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Gas in the Digestive Tract

Everyone has gas and eliminates it by burping or passing it through the rectum. However, many people think they have too much gas when they really have a normal amount. Most people produce about 1 to 4 pints a day and pass gas about 14 times a day.

Gas is made primarily of odorless vapors— carbon dioxide, oxygen, nitrogen, hydrogen, and sometimes methane. The unpleasant odor of flatulence, the gas that passes through the rectum, comes from bacteria in the large intestine that release small amount of gases containing sulfur.

Although having gas is common, it can be uncomfortable and embarrassing. Understanding causes, ways to reduce symptoms, and treatment will help most people find relief.

What causes gas?
Gas in the digestive tract—the esophagus, stomach, small intestine, and large intestine—comes from two sources:
  • Swallowed Air is a common cause of gas in the stomach. Everyone swallows small amount of air when eating and drinking rapidly, chewing gum, smoking, or wearing loose dentures can cause some people to take in more air. Burping, or belching, is the way most swallowed air—which contains nitrogen, oxygen, and carbon dioxide—leaves the stomach.
The remaining gas moves into the small intestine, where it is partially absorbed. A small amount travels into the large intestine for release through the rectum. The stomach also releases carbon dioxide when stomach acid mixes with the bicarbonate in digestive juices, but most of this gas is absorbed into the bloodstream and does not enter the large intestine.
  • Breakdown of Undigested Foods - the body does not digest and absorb some carbohydrates—the sugar, starches, and fiber found in many foods—in the small intestine because of a shortage or absence of certain enzymes that aid digestion. This undigested food then passes from the small intestine into the large intestine, where normal, harmless bacteria break down the food, producing hydrogen, carbon dioxide, and, in about one-third of all people, methane.
Eventually these gases exit through the rectum. People who make methane do not necessarily pass more gas or have unique symptoms. A person who produces methane will have stools that consistently float in water. Research has not shown why some people produce methane and others do not. Foods that produce gas in one person may not cause gas in another. Some common bacteria in the large intestine can destroy the hydrogen that other bacteria produce. The balance of the two types of bacteria may explain why some people have more gas than others.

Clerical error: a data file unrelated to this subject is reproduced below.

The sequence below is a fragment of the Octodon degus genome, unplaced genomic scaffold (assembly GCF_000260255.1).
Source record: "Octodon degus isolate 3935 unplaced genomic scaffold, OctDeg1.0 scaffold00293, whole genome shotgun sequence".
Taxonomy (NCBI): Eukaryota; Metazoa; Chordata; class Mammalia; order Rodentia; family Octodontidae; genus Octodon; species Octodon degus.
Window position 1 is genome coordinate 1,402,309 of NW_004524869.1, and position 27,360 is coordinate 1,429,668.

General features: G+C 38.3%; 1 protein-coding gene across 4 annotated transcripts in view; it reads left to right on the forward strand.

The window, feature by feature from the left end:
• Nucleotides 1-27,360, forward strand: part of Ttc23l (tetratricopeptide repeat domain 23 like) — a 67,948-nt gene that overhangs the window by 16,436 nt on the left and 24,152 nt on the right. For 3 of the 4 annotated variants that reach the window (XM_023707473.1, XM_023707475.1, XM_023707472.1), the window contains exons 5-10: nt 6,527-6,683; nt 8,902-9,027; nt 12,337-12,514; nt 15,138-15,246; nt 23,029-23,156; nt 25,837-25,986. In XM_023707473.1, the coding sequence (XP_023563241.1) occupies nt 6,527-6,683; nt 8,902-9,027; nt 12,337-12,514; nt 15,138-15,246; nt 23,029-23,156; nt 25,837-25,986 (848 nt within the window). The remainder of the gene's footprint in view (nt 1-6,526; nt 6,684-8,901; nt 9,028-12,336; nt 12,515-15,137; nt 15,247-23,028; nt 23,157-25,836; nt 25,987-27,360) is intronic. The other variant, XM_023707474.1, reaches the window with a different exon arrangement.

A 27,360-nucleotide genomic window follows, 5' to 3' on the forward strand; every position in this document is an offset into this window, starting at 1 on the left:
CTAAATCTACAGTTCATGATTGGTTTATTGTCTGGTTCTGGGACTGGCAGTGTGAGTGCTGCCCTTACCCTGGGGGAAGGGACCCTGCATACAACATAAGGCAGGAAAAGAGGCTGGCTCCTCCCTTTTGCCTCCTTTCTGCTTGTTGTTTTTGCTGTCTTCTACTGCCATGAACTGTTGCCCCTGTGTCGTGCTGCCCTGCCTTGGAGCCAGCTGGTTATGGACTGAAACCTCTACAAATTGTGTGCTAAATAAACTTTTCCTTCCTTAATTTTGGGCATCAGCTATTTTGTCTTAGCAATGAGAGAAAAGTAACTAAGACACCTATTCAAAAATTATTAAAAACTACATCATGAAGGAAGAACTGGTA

Belching
  • An occasional belch during or after meals is normal and releases gas when the stomach is full of food. Sometimes a person with chronic belching may have an upper gastrointestinal (GI) disorder, such as peptic ulcer, gastroesophageal reflux disease (GERD), delayed gastric emptying.
    Sometimes people believe that swallowing air and releasing it will relieve the discomfort of these disorders, and they may intentionally or unintentionally develop a habit of belching to relieve discomfort.
Flatulence
  • Another common complaint is too much flatulence. However, most people do not realize that passing gas 14 to 23 times a day is normal. Too much gas may be the result of carbohydrate malabsorption.
Abdominal Bloating
  • Abdominal bloating is usually the result of an intestinal disorder, such as irritable bowel syndrome (IBS). The cause of irritable bowel syndrome (IBS) is unknown but may involve abnormal movements and contractions of intestinal muscles and increased pain sensitivity in the intestines. These disorders may give a sensation of bloating because of increased sensitivity to gas. Any disease that causes intestinal inflammation or obstruction, such as Crohn’s disease or colon cancer, may also cause abdominal bloating. Finally, eating a lot of fatty food can delay stomach emptying and cause bloating and discomfort, but not necessarily too much gas.
Abdominal Pain and Discomfort
  • Some people have pain when gas is present in the intestine. When pain is on the left side of the colon, it can be confused with heart disease, which sometimes causes abdominal pain. When the pain is on the right side of the colon, it may mimic gallstones or appendicitis.
  • Breath testing is a noninvasive way to help doctors diagnose a number of conditions. By analyzing your breath, we can measure the amount of certain gases, allowing doctors to arrive at a diagnosis quickly and accurately.
  • Lactose Intolerance Breath Test: the body is unable to digest lactose, a sugar found in milk and milk products. In order to diagnose lactose intolerance.
  • Fructose Intolerance Breath Test: this test determines whether you have difficulty absorbing fructose, a sugar found in onions, artichokes, pears and wheat. It is also used as a sweetener in some drinks. If you have symptoms such as bloating, gas, cramping and diarrhea, it may be due to fructose malabsorption.
  • Bacterial Overgrowth Syndrome (SIBO): Bacteria growing uncontrolled in the small intestine can cause small intestine bacterial overgrowth (SIBO). You may experience excessive bloating, gas, cramping and diarrhea.

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